Return To Zork: Another Story by Stefano Canelli [Comp00]

IFDB page: Return To Zork: Another Story
Final placement: 26th place (of 53) in the 2000 Interactive Fiction Competition

The IF competition sure puts me in some weird situations. I never thought I’d play through an actual game based on an Infocom sample transcript, but I did it in 1998, when I played David Ledgard’s Space Station. I never thought I’d read a mocked-up transcript of a fake game, then play a game actually implemented from that gag transcript, but J. Robinson Wheeler’s Four In One proved me wrong that same year. Now I’ve encountered what may be the weirdest situation yet: I just played a text remake of Return To Zork.

For those of you who didn’t play RTZ, it was Activision’s first graphical adventure to use the Zork license they had inherited from their purchase of Infocom. It was, in my opinion, pretty weak. It had a fairly cool interface, as graphic adventures go, and some nice features (like the various bits that took notes for you or recorded people’s speeches), but it was cursed with an incomprehensible plot, highly annoying puzzles, and absolutely execrable voice acting. Most of all, it just didn’t feel very Zorky, at least not to me. The cleverness was missing, and the splendor was, too.

For me, it’s completely baffling that somebody would want to actually remake this game. In fact, RTZAS isn’t just a remake — call it a “remake-plus”. It takes much of the original structure from RTZ, alters some things, and adds a bunch more. It’s kind of like if somebody was such a fan of Star Trek V: The Final Frontier that they wrote an entirely new novelization of it, changing a few bits around and adding whole new scenes and subplots. Well, of course the other difference is that RTZAS was produced with permission of the license holder, yet another example of Activision’s openness to the fan community. You can bet you wouldn’t see Paramount behaving so freely with the Star Trek license.

When I played RTZAS, I couldn’t help but be haunted by sounds and images from the original RTZ, bad voice-acting and all. This mental baggage already biased me against the game, sorry to say, and RTZAS‘s many, many problems did nothing to redeem it. First of all, as far as I could tell, the game makes no effort to clarify RTZ‘s tangled plot, and in fact snarls it further with the addition of new locations, characters, and subplots. Moreover, there are a number of bugs, though none very catastrophic.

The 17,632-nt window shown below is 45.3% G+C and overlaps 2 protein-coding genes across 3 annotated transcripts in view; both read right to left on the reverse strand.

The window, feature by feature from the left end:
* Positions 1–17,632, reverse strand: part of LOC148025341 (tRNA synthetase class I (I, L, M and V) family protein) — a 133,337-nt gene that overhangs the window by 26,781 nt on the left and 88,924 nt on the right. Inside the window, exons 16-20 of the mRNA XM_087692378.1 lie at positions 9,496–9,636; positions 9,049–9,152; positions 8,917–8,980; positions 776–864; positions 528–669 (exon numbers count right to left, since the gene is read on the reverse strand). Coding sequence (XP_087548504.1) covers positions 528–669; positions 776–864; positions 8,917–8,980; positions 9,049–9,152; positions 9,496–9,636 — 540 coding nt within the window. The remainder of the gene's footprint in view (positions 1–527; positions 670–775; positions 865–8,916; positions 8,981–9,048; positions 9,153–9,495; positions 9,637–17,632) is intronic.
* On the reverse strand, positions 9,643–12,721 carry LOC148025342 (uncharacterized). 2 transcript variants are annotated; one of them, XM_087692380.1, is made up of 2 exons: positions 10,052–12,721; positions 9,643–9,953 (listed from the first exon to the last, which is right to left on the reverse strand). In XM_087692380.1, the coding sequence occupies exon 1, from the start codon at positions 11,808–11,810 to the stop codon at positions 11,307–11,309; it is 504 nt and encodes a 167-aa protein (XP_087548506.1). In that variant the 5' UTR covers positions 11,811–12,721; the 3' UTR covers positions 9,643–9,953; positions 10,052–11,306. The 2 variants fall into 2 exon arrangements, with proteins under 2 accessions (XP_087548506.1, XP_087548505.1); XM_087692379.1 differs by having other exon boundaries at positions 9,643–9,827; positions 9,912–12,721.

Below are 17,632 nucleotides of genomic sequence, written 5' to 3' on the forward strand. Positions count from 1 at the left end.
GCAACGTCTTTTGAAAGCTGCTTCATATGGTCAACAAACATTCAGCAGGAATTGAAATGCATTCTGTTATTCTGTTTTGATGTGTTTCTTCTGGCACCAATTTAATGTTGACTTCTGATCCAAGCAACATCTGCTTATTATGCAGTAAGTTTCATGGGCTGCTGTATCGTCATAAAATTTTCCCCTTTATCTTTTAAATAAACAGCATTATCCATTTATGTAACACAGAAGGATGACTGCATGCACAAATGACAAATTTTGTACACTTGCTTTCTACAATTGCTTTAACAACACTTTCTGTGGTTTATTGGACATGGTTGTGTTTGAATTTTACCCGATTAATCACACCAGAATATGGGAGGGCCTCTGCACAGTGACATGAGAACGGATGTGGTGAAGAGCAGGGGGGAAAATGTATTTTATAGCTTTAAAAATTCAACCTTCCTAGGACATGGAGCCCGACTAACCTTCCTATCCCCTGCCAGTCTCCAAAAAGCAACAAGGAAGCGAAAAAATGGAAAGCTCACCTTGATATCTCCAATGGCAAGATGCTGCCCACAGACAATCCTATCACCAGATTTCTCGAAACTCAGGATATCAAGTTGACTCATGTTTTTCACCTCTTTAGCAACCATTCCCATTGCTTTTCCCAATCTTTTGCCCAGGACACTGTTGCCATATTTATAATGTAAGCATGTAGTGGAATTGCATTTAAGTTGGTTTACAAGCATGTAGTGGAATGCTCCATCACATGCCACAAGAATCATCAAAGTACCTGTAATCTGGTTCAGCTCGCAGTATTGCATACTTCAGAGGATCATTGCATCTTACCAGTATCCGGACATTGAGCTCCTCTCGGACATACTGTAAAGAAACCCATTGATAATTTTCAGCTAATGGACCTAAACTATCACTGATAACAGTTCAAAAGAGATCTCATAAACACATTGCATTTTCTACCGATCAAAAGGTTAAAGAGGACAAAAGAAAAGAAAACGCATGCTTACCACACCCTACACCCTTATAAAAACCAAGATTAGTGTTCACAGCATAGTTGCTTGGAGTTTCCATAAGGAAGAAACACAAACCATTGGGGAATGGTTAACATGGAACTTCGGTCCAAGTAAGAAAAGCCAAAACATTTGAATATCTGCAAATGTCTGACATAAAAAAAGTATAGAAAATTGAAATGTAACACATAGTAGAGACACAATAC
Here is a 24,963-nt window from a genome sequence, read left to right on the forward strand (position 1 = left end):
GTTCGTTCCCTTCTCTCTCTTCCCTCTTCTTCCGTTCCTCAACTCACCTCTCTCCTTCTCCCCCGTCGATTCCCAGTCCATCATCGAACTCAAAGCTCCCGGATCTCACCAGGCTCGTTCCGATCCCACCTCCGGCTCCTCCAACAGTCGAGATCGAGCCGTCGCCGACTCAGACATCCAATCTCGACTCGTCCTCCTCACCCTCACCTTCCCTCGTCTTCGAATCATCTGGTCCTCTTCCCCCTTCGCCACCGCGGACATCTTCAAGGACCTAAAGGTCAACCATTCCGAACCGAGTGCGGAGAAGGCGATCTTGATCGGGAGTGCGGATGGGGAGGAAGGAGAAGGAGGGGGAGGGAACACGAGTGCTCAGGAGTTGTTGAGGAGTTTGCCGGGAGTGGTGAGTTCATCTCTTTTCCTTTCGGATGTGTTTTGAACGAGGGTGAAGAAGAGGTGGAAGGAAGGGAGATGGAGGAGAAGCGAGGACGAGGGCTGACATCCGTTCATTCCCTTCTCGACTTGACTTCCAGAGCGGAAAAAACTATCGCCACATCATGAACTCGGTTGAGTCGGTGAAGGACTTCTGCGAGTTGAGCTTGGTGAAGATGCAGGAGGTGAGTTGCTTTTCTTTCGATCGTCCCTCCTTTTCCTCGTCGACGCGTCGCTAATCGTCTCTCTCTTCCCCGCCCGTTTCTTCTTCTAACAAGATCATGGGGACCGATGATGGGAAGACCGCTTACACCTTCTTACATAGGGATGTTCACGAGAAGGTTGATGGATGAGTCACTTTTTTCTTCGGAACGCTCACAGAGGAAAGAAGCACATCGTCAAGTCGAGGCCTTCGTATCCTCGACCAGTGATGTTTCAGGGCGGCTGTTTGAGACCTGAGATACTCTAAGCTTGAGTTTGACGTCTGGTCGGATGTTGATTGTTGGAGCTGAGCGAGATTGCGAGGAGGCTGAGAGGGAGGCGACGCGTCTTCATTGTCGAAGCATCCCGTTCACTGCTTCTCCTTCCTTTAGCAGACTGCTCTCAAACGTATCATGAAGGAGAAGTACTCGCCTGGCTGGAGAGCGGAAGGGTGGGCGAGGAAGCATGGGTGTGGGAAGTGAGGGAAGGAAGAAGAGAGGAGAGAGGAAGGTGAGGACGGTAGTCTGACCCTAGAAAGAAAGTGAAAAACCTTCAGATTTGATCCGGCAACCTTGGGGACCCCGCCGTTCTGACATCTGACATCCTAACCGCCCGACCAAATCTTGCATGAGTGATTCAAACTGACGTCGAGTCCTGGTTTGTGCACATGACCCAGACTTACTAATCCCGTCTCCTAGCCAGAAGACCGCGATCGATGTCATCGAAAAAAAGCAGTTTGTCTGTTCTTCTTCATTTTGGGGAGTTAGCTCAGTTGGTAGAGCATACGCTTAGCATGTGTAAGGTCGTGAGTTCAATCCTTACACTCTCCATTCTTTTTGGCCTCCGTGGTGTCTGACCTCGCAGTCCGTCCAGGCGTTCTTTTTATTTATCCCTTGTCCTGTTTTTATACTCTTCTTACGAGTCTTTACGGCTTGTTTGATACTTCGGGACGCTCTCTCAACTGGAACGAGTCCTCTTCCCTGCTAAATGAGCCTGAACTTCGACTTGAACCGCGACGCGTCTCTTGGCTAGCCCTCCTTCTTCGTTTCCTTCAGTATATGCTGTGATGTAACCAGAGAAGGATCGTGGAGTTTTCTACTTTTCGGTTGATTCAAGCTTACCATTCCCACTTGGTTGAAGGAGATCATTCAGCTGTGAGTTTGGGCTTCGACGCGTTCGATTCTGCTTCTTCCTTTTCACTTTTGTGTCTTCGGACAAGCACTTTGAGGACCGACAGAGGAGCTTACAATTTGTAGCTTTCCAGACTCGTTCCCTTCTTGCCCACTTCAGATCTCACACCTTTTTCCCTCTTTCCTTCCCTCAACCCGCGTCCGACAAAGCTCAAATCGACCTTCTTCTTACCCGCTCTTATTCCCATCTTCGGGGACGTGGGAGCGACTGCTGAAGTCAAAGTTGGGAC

The biggest problem of all, however, is the language. The English in this game is very deeply warped — almost every sentence features at least one bizarre error in spelling, grammar, or diction, sometimes so much so that it’s hard to tell what the hell the game is talking about. For example, here’s a sentence from the first room description: “The rocky underfoot descends ruggedly towards east in direction of a building that appears to be a lighthouse.” Sometimes RTZAS feels like the offspring of an unholy union between Return to Zork and For A Change, just because the game’s writing is so far from standard English. Much of it feels like it’s been run through a translator program like Babelfish, with typically hilarious results. For instance, at one point you find an old mill that the game refers to as “delicious.” Delicious? All I can guess is that some word like “adorable” was intended, but something got very, very lost in the translation.

Still, all that aside, I have to hand it to RTZAS: this game is obviously a labor of love. A great deal of care has been put into describing lots of objects, creating alternate solutions to puzzles, and lovingly recreating many of the scenes from RTZ. It also mercifully leaves out some of the very worst scenes from that game (“Want some rye? ‘Course you do!”), which I certainly appreciated. It seems like a very odd thing to want to bring into the world, but RTZAS could be a fairly worthwhile game after its writing has undergone a major overhaul and it’s been debugged more thoroughly. Nonetheless, even if it was at this point, it wouldn’t really be an appropriate competition game. This thing is huge! I played for 2 hours and didn’t even get halfway through, I don’t think. As it stands, it’s not only huge but very badly executed. And I just finished 2 hours with it. Maybe I will have that rye, after all.

Rating: 3.4

Four In One by J. Robinson Wheeler [Comp98]